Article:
Market Commentary: February 25th, 2010:9:00 am (PST). Posted by Manu Walia

“The number of jobless filing for initial unemployment claims increased in February, pointing to trouble for the February employment report and sending equities and commodities lower in immediate reaction. Initial claims jumped to 496,000 in the Feb. 20 week, the highest level since November. The four-week average, up 6,000 to 473,750, is also the highest since November and is more than 15,000 higher than January levels. In an ominous note for the monthly jobs report, claims offices said heavy weather increased the number of claims in the week. Continuing claims, where data lags by a week, were slightly higher at 4.617 million and are little changed from January levels. The unemployment rate for insured workers is unchanged at 3.5 percent.” Source:

Markets are worried about the employment picture with good reason. The economy goes as does the jobs scenario. It can be seen in the Chart below that the US jobless situation, even though on a downward slope since April, 2009 is experiencing an interim setback. As mentioned above, initial jobless claims jumped in the third week of February. It is also important to notice that bad weather was also a contributing factor. On the other hand retail sales in recent weeks have picked up indicating resilience from the public which contributes to over 75% of the economy.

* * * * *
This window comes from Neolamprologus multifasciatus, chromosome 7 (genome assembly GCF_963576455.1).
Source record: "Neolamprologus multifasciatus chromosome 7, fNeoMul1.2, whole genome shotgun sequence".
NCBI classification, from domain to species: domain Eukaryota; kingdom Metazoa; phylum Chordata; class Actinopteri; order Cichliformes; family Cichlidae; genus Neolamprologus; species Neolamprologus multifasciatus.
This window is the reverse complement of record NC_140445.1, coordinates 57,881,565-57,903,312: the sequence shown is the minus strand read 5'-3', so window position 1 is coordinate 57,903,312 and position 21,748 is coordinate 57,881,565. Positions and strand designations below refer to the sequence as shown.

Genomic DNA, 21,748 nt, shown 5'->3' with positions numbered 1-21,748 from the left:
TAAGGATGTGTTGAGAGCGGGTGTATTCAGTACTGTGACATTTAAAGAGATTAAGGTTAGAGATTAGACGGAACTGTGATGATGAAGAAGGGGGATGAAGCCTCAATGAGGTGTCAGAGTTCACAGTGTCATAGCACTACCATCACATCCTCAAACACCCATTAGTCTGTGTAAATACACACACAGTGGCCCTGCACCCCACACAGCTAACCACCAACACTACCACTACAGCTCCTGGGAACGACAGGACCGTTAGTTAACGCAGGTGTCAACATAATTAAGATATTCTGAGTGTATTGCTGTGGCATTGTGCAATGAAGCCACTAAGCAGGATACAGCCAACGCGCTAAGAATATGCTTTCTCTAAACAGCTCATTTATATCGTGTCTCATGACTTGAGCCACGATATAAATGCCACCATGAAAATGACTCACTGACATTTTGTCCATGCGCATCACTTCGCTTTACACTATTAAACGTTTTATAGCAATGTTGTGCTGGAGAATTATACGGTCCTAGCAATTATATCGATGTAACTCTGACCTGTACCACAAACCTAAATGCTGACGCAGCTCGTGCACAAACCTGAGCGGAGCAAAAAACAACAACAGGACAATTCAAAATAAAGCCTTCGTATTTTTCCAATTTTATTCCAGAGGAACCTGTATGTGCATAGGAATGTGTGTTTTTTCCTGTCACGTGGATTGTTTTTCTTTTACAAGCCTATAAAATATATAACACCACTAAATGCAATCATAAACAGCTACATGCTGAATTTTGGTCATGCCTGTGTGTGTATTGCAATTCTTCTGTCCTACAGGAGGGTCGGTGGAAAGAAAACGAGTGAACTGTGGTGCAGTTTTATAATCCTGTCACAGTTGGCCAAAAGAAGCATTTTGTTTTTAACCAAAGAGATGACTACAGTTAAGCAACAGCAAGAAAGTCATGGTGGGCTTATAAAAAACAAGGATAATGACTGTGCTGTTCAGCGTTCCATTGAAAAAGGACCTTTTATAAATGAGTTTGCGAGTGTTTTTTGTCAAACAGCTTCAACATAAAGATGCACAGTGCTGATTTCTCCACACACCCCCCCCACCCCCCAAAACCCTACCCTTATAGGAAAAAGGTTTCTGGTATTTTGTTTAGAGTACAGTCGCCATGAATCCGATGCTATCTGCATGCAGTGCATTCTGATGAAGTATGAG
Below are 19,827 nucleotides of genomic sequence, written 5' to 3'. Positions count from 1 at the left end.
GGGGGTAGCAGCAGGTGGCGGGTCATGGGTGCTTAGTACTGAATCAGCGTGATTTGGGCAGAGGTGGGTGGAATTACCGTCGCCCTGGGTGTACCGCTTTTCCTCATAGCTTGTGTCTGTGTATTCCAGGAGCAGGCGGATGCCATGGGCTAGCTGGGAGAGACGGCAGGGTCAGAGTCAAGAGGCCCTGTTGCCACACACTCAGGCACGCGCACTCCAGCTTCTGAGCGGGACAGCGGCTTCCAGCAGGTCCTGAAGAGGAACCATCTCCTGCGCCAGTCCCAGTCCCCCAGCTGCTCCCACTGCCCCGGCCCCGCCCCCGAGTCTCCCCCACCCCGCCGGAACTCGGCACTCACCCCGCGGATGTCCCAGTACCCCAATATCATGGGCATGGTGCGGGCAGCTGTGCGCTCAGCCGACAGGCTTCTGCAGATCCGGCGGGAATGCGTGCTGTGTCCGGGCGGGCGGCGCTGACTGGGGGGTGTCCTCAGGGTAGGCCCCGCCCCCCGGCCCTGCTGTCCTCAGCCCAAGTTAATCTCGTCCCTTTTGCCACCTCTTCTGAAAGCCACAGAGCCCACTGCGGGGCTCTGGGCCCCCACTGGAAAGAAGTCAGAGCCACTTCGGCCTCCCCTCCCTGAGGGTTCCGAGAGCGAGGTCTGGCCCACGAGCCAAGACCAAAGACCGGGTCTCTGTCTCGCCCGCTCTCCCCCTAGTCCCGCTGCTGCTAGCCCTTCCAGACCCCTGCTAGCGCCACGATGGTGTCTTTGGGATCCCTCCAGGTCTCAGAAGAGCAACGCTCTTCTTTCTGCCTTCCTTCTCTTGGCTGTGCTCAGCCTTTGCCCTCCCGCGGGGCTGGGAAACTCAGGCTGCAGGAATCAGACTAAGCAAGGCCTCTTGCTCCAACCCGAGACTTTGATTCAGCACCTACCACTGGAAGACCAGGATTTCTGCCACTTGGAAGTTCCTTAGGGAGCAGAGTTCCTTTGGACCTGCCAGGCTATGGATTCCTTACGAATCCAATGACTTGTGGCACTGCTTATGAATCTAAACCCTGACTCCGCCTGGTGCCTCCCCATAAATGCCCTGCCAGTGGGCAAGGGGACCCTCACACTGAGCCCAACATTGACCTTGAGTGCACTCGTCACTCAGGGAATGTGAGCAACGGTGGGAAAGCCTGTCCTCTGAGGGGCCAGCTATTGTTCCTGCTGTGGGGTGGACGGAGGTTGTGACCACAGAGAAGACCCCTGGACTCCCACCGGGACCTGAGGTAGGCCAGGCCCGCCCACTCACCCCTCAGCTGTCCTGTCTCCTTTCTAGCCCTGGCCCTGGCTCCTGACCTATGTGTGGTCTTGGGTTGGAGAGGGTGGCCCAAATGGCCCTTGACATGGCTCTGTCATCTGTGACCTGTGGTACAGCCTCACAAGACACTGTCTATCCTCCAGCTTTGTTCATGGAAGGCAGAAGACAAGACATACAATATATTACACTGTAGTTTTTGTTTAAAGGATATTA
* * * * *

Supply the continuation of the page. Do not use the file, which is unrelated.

Chart: Jobless Claims February 25, 2010
Chart: Jobless Claims February 25, 2010

The markets are still approximately 28% below the 2007 high of 14,166. We should realize that the overall economy has picked up, evident from the strong fourth quarter growth of 5.7%. Even though a lot of that was attributable to the government stimulus, the after effect should come in terms of support in various sectors like banking and financial services and job growth in the infrastructure area.

We can understand the slow down in the ascent of the capital markets as investors digest policy changes and the political rhetoric. We as investors should not take our eye off of the overall growth which could be experienced from a higher pool of consumers which have been created through globalization and economic liberalization throughout the globe.

We still maintain our favorable bias in terms of the US and global economic growth and adding gradually to existing positions in the area of Finance, Technology and Healthcare.

Market Commentary: February 22nd, 2010:9:00 am (PST). Posted by Manu Walia